Raptors are speeding to the skies above Joint Base Langley-Eustis, Va.
The 71st Fighter Squadron, 1st Operations Group, 1st Fighter Wing welcomed the first two F-22 Raptors, tails AF040 and AF042, from Tyndall Air Force Base, Fla., on Wednesday. The Air Force’s F-22 Formal Training Unit is moving from Tyndall to Langley-Eustis, a decision that was made in 2021, according to an Air Force news release.
The Raptors are the first of 30 to arrive at the Virginia base. The base broke ground on a new low observable composite repair facility in November, as well as a new combined operations and maintenance hangar Feb. 22, as part of the move, the release said.
“We’re going to train pilots, who just got their wings, how to employ the F-22 in our squadron, and then we’ll send them out to their combat units,” said Lt. Col. Andrew Gray, 71st Fighter Squadron commander, who flew one of the F-22s to its new home in Virginia.
The F-22 entered service in 2005 and is used primarily by the Air Education and Training Command, Air Combat Command and Pacific Air Forces. The fighter jet can reach altitudes above 50,000 feet and airspeeds above Mach 1.5 without using afterburner — a characteristic known as supercruise, according to an Air Force fact sheet.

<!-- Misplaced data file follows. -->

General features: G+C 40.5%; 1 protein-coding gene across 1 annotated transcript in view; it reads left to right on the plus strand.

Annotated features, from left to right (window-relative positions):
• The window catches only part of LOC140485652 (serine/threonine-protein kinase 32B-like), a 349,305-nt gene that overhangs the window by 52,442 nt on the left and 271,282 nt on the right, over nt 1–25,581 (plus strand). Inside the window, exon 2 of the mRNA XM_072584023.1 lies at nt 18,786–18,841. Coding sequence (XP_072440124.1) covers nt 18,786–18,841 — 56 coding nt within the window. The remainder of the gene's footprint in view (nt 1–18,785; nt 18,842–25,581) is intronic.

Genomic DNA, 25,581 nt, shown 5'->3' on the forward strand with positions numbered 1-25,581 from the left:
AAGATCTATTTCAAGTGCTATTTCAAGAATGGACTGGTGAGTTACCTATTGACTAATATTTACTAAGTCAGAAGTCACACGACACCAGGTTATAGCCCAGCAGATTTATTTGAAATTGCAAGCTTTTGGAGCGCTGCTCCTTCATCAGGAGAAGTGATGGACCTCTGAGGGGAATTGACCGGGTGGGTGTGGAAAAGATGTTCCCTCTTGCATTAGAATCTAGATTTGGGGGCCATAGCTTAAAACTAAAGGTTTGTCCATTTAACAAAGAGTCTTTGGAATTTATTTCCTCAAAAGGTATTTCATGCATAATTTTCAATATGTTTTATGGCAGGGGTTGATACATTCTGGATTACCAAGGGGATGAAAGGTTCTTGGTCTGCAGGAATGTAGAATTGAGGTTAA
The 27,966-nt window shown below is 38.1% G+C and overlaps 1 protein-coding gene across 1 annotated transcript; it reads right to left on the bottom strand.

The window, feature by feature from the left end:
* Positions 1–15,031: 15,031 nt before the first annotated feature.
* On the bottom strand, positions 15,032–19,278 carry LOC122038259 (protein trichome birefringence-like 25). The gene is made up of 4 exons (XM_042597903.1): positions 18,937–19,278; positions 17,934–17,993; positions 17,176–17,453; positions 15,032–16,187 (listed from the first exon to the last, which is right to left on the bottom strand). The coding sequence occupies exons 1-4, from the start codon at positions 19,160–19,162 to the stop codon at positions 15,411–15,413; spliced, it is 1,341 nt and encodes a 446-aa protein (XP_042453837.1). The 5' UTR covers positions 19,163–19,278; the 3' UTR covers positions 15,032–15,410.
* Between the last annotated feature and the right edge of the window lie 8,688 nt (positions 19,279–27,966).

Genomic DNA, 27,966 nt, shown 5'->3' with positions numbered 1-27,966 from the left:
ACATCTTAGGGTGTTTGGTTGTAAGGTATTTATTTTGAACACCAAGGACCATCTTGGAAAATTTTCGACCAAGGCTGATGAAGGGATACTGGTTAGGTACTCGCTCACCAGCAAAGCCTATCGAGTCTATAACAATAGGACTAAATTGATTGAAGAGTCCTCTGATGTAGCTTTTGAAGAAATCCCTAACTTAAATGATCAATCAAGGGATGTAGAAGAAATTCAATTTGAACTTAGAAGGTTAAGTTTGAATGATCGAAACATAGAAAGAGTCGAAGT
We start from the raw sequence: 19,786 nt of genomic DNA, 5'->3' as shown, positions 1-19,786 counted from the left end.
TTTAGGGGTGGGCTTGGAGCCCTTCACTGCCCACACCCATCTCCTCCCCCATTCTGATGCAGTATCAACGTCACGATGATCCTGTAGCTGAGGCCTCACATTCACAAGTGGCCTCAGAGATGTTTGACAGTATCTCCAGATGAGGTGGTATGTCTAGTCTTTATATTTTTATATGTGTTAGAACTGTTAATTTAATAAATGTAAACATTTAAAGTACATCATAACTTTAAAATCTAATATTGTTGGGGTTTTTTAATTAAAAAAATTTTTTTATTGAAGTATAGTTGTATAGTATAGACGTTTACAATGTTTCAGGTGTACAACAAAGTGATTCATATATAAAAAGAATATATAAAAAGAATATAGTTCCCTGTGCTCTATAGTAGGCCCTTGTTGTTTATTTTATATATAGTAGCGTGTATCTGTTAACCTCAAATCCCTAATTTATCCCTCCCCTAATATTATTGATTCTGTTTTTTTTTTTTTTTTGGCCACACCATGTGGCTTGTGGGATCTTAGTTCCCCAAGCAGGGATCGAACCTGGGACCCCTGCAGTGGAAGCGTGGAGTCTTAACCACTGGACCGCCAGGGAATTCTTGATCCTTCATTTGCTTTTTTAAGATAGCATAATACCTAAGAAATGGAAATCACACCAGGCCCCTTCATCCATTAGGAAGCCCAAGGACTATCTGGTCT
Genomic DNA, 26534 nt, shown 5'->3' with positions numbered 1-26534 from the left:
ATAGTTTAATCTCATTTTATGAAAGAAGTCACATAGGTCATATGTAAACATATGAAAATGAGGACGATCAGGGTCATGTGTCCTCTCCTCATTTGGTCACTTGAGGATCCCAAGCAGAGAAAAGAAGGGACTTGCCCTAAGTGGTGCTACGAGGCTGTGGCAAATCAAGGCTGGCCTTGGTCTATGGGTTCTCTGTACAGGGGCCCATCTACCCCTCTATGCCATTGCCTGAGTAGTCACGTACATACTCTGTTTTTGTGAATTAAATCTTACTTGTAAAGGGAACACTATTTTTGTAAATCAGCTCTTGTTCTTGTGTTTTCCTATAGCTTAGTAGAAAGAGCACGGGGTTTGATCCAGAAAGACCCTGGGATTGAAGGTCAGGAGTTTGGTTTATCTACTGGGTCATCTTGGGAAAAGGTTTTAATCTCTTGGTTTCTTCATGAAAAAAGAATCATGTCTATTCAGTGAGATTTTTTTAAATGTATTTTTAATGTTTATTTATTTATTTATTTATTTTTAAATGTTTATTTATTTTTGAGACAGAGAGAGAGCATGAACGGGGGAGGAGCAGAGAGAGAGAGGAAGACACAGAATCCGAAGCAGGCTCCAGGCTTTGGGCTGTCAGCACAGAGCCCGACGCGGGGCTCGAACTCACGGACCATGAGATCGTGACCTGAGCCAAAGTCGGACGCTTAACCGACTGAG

Langley-Eustis has a long history of combat training missions. In November 1920, the U.S. Army Air Service opened the Air Service Field Officers’ School at Langley Field, Va. Redesignated the Air Service Tactical School and later the Air Corps Tactical School, its mission, according to the Air Force History and Museums program, was “to train air officers (and selected officers of the other armed services) in the strategy, tactics, and techniques of airpower,” the Air Force release said.
“The arrival of these first two aircraft is the beginning of a new era, and we’re very excited,” said Capt. Trent Amerson, who took command of the newly established 71st Fighter Generation Squadron in January. “We still have a hard road ahead — with standing up the 71st squadrons, but we’re confident in the capability of our maintainers and expertise of our pilots in producing the most lethal F-22 pilots in the Air Force.”